I have two really bad months in the year. January marks the anniversary of the decline of my father’s treatment for colon cancer, and his consequent death. There are a couple of days in January when grieving for my father makes it hard to get out of bed, because the sheer memory of grief weighs me down. It’s a sharp pain that occasionally visits me then; accompanied, as always, by the disbelief that something that terrible ever happened to me. On January 29th I woke up to a phone call from my mom, telling me to get my sister and myself ready to leave for the hospital because it looked like today would be the day that Dad died.
That’s the kind of day that makes you cry when you witness it in movies and novels, but in real life it’s the kind of day that immediately feels so distant. January is also an explainable month for grieving. I still get texts from cousins and close friends years after the fact, telling me that they remember what happened, and asking me if I’m okay. If I showed up late to class at the end of January, and my professor gave me a dirty look, I would go up to them and say “oh sorry, I’m a tad distracted because my father died exactly four years ago.” Then I would take pleasure in watching them squirm, which I’m not proud of, but grief makes you do weird things.
Then there is September.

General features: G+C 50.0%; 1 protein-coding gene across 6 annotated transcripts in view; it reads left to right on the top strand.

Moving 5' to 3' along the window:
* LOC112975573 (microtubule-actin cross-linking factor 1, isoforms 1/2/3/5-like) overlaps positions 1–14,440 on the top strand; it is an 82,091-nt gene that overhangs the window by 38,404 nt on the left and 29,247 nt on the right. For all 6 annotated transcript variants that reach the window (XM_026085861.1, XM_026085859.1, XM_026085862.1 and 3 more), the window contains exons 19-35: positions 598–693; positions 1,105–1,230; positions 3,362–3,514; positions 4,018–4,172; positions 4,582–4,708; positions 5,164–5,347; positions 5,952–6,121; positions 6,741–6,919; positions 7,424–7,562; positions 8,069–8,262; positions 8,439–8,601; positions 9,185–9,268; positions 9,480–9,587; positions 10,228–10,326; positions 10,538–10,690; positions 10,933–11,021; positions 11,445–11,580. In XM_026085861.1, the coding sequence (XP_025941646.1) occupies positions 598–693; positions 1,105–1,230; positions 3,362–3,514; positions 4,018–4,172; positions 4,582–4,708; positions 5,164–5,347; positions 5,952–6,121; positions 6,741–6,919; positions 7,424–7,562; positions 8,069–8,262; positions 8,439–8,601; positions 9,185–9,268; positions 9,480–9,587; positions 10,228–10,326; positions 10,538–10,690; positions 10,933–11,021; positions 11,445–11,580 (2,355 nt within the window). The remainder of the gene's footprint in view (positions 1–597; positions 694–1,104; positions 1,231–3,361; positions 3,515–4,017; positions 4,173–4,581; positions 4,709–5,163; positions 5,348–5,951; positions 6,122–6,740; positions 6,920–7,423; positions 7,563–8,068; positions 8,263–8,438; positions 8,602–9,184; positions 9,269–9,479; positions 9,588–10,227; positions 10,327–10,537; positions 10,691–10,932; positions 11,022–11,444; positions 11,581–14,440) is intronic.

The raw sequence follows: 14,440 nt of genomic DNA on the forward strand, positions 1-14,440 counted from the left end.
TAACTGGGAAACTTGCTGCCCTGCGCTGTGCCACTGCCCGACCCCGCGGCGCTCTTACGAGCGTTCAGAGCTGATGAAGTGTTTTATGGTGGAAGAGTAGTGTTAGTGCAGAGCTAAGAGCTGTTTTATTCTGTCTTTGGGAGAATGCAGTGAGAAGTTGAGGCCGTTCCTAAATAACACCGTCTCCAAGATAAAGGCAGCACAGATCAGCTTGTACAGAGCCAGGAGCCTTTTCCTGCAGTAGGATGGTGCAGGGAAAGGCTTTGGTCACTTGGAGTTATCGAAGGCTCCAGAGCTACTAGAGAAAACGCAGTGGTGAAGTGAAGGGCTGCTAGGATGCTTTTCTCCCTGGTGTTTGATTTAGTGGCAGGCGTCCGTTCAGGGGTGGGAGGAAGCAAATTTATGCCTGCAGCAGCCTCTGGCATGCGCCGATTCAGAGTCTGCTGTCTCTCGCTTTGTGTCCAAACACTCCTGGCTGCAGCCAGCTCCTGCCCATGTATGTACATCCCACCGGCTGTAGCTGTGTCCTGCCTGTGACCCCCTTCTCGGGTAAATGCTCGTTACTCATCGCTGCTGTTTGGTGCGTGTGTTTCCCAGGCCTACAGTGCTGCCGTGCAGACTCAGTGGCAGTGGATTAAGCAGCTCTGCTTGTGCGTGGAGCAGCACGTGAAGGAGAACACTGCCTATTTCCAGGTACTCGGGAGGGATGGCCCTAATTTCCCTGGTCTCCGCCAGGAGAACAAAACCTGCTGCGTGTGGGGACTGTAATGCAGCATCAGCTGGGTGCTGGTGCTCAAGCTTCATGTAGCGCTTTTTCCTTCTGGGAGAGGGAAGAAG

September 18th is my dad’s birthday. How would I explain losing my marbles in early September? “Umm, well, uh it’s my dad’s birthday soon, well it was, hmm, before he died years ago. Is it technically still his birthday?”
Yeah, not such a graceful explanation for why I’m upset. Not only is this month harder to articulate, but it also upsets me a whole lot more. I’m noticeably upset in late August, just anticipating September.
Why is my Dad’s birthday so sad? Mainly, it reminds me of good memories that should still be made, but aren’t. All of September I think: “if life were fair, my dad would be turning 58.” Of course, it’s upsetting for me, feeling such a leviathan absence. However, it also makes me feel guilty. It’s the guilt that my dad never got to turn 55, that he doesn’t get to argue each year about how it’s not weird to want to gamble at the racetrack or watch seven hours of golf on his birthday, as long as he makes it home for dinner with the family. I even feel guilty that my dad doesn’t get to find out how all of our favorite TV shows ended (actually that might be a blessing in disguise, they all went downhill). As completely irrational as this guilt is, it is also completely unavoidable.
At least when it’s January, the more self-deprecating side of me gets to say: “hey, at least I’m not at the hospital waiting for my dad to die, like in 2010.” There is some upside to the passage of time when it comes to distancing myself from the loss. Every September is just another missed birthday. The upside is topical, the faint idea that we should be celebrating his life and not mourning. The actual feeling is that each year I am being brought further away from that parallel universe where my father is still alive.